The group of Staffordshire potters that bought Richard Champion’s mining rights and manufacturing secrets formed a partnership to produce a modified hybrid hard-paste type of porcelain at Anthony Keeling’s pottery at Tunstall. This hybrid porcelain appears midway between true hard-paste and soft-paste.
By 1784 an amended partnership had established a new porcelain factory at New Hall in Shelton where the output of blue and white pieces was very small compared to polychrome wares. Most blue and white designs were printed.
Blue & White
Soft-paste porcelain needed to be glazed as the body would otherwise be porous. The decoration on every saucer in this book was either painted or printed (or sometimes a combination of both) after the piece was formed, dried and fired in a biscuit kiln, but before the item was glazed. Such decoration is known as ‘underglaze blue’, and the product used for the decorating process was the metallic oxide of cobalt. This substance was black when applied and turned blue only after firing. After the item was decorated it was placed in a ghost kiln to fuse the design to the body of the piece before it was glazed and fired again.
The very earliest English teawares were all painted by hand. The cobalt oxide was mixed with a flux such as oil and applied with brushes. As the cobalt was black when applied on the painter had to use his skill and experience to judge how the tones and shading would look on the finished article. However, painting every piece by hand was costly so early designs were usually simple interpretations of Chinese scenes in an attempt to keep prices competitive.
Transfer-printed decoration is the result of a technique whereby a copper plate is engraved with a design and then inked with the cobalt mixture. The s is then carefully cleaned off to leave the mixture in the engraved lines. Next special tissue paper wetted with soap is placed on the copper plate, Road through the press. Next special tissue paper is wetted with soap and placed on a copper play roll through the crest Fielder and transferred to the porcelain surface where the design was securely in place the paper could be removed before the ghost firing differentiating between painted and printed ware’s and sometimes be tricky and is most easily done where colours are shaded. brushwork tends to I have a freedom and fluidity that cannot be achieved with a print.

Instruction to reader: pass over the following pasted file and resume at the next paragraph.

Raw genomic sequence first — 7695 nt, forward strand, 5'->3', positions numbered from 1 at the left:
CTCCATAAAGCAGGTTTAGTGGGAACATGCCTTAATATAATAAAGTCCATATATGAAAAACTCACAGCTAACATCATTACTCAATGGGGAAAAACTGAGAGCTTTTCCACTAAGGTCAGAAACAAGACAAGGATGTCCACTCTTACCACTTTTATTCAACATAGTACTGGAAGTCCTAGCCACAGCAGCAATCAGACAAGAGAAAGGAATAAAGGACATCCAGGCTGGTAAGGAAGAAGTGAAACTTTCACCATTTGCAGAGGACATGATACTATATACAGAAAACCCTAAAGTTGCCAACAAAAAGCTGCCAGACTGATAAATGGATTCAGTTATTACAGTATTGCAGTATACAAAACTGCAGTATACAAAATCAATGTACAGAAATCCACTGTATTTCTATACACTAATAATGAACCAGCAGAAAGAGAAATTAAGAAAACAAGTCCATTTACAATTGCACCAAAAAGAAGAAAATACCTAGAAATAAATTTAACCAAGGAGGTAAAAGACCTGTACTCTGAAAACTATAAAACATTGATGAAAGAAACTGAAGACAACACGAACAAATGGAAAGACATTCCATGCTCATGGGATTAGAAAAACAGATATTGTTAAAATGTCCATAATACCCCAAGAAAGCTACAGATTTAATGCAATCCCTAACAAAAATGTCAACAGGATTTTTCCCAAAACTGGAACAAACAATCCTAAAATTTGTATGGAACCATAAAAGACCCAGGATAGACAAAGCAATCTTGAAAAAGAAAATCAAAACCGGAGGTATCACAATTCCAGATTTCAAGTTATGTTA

A copper plate could be used many times to boost our whole volume of items with an identical pattern of relatively low-cost typically a plate would need to be the engraved after passing through process about 500 times the re grieving process inevitably resulted in a loss of detail overtime and when the plate was eventually replaced there were usually minor changes in the design that can be identified upon close examination.
Process was probably the first ride at bow in 1756 but the following year it’s chief exponent Robert Hancock move to Worcester where it became widely used.